How to Edit Your Emergency Contact Cards Form - Northwestern Online In the Best Way
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How to Edit Your Emergency Contact Cards Form - Northwestern Online
If you need to sign a document, you may need to add text, attach the date, and do other editing. CocoDoc makes it very easy to edit your form with the handy design. Let's see how can you do this.
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How to Edit Text for Your Emergency Contact Cards Form - Northwestern with Adobe DC on Windows
Adobe DC on Windows is a useful tool to edit your file on a PC. This is especially useful when you like doing work about file edit without using a browser. So, let'get started.
- Click the Adobe DC app on Windows.
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- Click a text box to edit the text font, size, and other formats.
- Select File > Save or File > Save As to confirm the edit to your Emergency Contact Cards Form - Northwestern.
How to Edit Your Emergency Contact Cards Form - Northwestern With Adobe Dc on Mac
- Select a file on you computer and Open it with the Adobe DC for Mac.
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- Click the Fill & Sign tool and select the Sign icon in the top toolbar to customize your signature in different ways.
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How to Edit your Emergency Contact Cards Form - Northwestern from G Suite with CocoDoc
Like using G Suite for your work to complete a form? You can edit your form in Google Drive with CocoDoc, so you can fill out your PDF without worrying about the increased workload.
- Go to Google Workspace Marketplace, search and install CocoDoc for Google Drive add-on.
- Go to the Drive, find and right click the form and select Open With.
- Select the CocoDoc PDF option, and allow your Google account to integrate into CocoDoc in the popup windows.
- Choose the PDF Editor option to open the CocoDoc PDF editor.
- Click the tool in the top toolbar to edit your Emergency Contact Cards Form - Northwestern on the field to be filled, like signing and adding text.
- Click the Download button to save your form.
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What do you remember most about your first solo trip unaccompanied by parents or other adults? At what age did you first travel solo?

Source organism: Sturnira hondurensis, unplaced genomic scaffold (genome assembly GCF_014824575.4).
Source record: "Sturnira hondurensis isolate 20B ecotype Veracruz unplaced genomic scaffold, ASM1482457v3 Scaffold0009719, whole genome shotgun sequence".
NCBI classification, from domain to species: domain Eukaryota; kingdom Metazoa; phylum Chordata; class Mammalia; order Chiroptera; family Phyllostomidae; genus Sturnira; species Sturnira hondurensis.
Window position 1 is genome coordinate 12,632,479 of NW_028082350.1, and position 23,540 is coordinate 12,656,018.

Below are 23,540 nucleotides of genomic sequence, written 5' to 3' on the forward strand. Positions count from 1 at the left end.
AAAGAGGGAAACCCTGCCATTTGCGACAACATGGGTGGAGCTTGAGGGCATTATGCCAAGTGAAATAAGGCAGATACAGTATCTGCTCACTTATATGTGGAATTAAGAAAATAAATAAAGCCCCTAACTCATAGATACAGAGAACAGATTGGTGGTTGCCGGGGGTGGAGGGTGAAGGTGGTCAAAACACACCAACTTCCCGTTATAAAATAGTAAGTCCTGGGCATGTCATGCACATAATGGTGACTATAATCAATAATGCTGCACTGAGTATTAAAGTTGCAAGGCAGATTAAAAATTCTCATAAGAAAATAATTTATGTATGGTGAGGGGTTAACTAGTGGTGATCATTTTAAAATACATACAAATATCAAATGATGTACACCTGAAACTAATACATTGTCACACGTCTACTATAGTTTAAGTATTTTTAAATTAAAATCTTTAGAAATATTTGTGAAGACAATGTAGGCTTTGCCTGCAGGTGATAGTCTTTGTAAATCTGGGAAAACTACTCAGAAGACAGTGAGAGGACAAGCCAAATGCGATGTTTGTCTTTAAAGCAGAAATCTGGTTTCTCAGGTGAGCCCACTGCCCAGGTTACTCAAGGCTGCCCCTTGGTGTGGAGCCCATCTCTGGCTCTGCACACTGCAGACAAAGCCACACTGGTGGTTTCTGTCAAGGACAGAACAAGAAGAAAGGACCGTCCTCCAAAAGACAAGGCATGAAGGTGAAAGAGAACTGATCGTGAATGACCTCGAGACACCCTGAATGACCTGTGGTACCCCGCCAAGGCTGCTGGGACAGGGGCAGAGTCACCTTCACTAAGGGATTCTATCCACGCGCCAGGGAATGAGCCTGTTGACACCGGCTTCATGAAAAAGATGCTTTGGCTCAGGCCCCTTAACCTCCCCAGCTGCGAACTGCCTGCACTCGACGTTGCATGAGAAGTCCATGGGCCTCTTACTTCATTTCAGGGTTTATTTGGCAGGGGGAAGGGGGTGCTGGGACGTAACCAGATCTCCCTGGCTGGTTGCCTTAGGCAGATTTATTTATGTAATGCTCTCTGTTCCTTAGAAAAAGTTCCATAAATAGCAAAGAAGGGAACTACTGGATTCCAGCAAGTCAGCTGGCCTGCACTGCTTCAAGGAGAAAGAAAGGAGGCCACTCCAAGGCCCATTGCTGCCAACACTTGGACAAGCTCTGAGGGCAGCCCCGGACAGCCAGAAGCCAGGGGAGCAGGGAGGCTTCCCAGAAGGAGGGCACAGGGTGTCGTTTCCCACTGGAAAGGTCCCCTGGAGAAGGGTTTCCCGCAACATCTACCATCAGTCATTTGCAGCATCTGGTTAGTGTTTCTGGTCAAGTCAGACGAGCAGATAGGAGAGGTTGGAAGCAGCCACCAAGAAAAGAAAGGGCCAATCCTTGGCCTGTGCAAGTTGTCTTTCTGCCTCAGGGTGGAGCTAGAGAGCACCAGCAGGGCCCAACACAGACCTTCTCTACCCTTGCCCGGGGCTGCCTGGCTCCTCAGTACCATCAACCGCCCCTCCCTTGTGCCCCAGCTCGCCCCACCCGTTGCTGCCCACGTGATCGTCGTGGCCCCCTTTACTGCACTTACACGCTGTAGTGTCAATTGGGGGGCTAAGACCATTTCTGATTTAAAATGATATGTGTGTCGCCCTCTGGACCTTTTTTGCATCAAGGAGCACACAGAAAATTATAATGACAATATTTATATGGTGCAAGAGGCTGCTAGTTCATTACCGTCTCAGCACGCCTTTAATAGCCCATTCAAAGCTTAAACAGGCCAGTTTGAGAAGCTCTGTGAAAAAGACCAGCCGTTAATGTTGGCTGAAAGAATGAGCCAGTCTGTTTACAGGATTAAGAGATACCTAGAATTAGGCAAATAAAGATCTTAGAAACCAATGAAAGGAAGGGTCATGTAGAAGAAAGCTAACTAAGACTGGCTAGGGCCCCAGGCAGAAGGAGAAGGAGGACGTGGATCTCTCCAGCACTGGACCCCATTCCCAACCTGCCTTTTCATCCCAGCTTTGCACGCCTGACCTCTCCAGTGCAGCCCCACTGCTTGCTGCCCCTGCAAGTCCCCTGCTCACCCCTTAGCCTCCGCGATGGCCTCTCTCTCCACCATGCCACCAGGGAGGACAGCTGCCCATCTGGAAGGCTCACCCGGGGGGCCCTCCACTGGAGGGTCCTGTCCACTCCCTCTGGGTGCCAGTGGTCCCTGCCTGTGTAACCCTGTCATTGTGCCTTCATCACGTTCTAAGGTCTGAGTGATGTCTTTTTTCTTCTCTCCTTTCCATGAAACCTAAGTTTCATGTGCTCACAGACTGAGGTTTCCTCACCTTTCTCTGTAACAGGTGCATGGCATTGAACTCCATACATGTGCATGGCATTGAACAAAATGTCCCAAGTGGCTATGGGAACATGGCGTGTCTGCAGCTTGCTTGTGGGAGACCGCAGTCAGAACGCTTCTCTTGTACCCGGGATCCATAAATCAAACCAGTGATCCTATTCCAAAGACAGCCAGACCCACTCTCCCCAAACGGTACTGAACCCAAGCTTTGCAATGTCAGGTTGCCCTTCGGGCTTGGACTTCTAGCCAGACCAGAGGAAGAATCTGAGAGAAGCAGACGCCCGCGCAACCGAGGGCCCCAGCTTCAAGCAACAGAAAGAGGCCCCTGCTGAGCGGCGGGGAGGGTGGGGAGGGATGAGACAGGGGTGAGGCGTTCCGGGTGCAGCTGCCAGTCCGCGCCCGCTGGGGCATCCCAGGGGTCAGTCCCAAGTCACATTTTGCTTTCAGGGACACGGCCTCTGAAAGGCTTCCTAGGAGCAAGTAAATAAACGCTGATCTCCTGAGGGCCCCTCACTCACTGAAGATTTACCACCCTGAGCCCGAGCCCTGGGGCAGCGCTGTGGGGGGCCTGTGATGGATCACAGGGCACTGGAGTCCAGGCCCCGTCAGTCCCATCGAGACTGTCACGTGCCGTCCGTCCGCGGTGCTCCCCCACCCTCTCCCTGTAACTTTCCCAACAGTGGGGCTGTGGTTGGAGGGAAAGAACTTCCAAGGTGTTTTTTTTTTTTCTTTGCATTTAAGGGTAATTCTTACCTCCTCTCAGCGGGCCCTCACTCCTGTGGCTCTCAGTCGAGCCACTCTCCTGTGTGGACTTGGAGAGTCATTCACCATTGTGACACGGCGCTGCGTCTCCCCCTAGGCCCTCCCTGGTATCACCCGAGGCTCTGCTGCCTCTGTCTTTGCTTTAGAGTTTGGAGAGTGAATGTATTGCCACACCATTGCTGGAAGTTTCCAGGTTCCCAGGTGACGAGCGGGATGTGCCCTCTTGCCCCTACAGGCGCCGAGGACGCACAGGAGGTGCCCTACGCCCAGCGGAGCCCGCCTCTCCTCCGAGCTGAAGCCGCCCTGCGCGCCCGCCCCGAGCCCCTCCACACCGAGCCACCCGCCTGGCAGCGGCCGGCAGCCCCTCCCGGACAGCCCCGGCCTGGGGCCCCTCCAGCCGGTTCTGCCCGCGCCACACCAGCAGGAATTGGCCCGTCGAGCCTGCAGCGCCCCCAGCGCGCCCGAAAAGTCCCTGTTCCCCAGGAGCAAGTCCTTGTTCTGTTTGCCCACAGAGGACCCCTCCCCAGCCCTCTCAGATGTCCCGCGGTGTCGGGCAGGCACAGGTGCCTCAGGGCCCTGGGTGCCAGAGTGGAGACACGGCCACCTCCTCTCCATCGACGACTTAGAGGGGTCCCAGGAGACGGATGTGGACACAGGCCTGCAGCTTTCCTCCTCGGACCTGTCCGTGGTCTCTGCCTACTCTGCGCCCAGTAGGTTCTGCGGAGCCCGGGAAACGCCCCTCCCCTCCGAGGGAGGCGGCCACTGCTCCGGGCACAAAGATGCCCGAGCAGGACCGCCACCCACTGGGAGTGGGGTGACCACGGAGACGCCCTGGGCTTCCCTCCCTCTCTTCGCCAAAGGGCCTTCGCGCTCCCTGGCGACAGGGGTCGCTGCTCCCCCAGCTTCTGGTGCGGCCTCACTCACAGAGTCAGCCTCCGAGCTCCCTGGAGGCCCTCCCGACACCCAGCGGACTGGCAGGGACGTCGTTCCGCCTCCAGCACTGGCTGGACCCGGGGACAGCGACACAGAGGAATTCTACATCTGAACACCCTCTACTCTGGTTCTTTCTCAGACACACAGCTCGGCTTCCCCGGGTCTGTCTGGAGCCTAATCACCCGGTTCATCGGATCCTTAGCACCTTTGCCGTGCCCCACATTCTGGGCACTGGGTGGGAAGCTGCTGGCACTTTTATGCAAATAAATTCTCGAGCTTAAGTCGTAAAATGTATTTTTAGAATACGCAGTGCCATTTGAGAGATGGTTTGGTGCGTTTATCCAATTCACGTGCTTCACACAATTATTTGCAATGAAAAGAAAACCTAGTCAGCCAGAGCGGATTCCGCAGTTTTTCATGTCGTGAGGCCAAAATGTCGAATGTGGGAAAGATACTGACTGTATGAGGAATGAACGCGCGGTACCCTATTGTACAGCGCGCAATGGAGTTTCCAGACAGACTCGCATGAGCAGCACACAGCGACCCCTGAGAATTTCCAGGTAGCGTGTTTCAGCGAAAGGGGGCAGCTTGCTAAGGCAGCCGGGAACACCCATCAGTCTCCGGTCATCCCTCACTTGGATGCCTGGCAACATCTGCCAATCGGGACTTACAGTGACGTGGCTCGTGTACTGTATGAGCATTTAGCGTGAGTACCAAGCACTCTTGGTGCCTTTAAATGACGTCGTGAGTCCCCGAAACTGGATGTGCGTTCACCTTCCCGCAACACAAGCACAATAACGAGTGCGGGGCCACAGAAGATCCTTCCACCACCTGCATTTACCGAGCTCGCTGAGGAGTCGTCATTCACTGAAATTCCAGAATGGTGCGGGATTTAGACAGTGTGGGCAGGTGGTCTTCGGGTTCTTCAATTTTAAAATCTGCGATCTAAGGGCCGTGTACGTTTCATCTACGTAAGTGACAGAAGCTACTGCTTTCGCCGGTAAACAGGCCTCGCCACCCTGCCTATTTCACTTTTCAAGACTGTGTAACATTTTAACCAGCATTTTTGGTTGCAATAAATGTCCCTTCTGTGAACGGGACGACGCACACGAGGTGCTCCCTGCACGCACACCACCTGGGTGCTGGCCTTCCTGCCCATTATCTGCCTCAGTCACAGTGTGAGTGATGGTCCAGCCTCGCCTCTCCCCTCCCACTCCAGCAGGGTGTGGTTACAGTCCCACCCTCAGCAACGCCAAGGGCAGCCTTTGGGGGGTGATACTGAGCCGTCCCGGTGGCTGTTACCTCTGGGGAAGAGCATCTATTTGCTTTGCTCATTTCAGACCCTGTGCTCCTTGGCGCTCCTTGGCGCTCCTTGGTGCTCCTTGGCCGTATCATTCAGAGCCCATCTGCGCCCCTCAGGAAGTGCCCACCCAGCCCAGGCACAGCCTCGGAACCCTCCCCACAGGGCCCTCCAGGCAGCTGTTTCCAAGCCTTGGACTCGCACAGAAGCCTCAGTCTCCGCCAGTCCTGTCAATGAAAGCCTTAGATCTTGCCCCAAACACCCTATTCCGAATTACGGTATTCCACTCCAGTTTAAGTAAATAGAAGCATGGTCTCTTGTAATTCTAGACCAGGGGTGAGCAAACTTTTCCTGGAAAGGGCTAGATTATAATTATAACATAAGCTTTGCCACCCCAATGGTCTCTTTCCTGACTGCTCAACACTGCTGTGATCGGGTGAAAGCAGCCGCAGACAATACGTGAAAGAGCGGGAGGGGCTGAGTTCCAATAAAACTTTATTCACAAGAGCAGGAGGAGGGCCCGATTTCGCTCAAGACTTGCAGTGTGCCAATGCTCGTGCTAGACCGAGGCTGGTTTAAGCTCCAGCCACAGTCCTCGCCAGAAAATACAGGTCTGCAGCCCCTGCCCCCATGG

When I was eighteen, I set off alone for college in the Chicago area in 1965. To that point in my life I had only been outside of Minnesota a handful of times on family trips and had never even dreamed of going as far away as Chicago, which was about 630 miles southeast of my home town on the Canadian border.My father drove me after breakfast to the Greyhound bus station at the Rex Hotel in downtown International Falls and handed me an extra 20 dollar bill to hide in my sock in case I had a emergency. The Greyhound dropped me off at the bus depot in Minneapolis, a place that years later became the First Avenue concert venue made famous by Prince.A great aunt and her husband picked me up at the depot and brought me to their home in St. Louis Park where I enjoyed a wonderful meal with people I had met at family reunions in the past. During the early evening, they brought me to the railroad depot where I was to pick up the night train to Chicago. In this era before deregulation of the airlines, almost nobody flew to college. I bought the ticket and carried my suitcase into the train. It is full of students from the Midwest heading eastwards for college and I stayed up most of the night talking to several who turned out to be cousins of a friend from Bemidji.I had never seen anything like the Chicago that welcomed me when I walked out of the Union Station in the morning. If this had been an era of mobile phones, I would have walked the several blocks to the Chicago and Northwestern Station, but I had been told that it made sense to hire a taxi, my first taxi ride ever. The driver groaned when I told him my destination but got me there in minutes and I gave him a small tip, probably too small.The most exciting part of the whole trip was taking the commuter train from Chicago westwards to Wheaton, my new home. I was dead tired and thought the trip would never end as we stopped in places like Oak Park, Bellwood, Melrose Park, Glen Ellyn and finally Wheaton. I immediately headed for the tallest tower on the horizon with my suitcase (this was before wheeled suitcases) and discovered to my dismay that I had walked to the town hall, not the college. It was in another direction.I reached the campus about 45 minutes after the train ride and was met as I stepped foot onto campus by the football coach and the person who would be one of my freshmen roommates. It was pure happenstance. They walked me to my room where I deposited my stuff and college life began immediately.I shudder to think of making a trip of this sort without a phone, a credit card, or any contacts at the Chicago end. I probably would not undertake it today, but as that 18 year old, I lived in a world that had been formed by a lifetime in a small, stable town. The trip did nothing to disconfirm the feeling of protectiveness that I had grown up with. Scores of things could have gone wrong that day; they just didn’t. My mother was always convinced that her prayers were answered; I’ll leave it at that.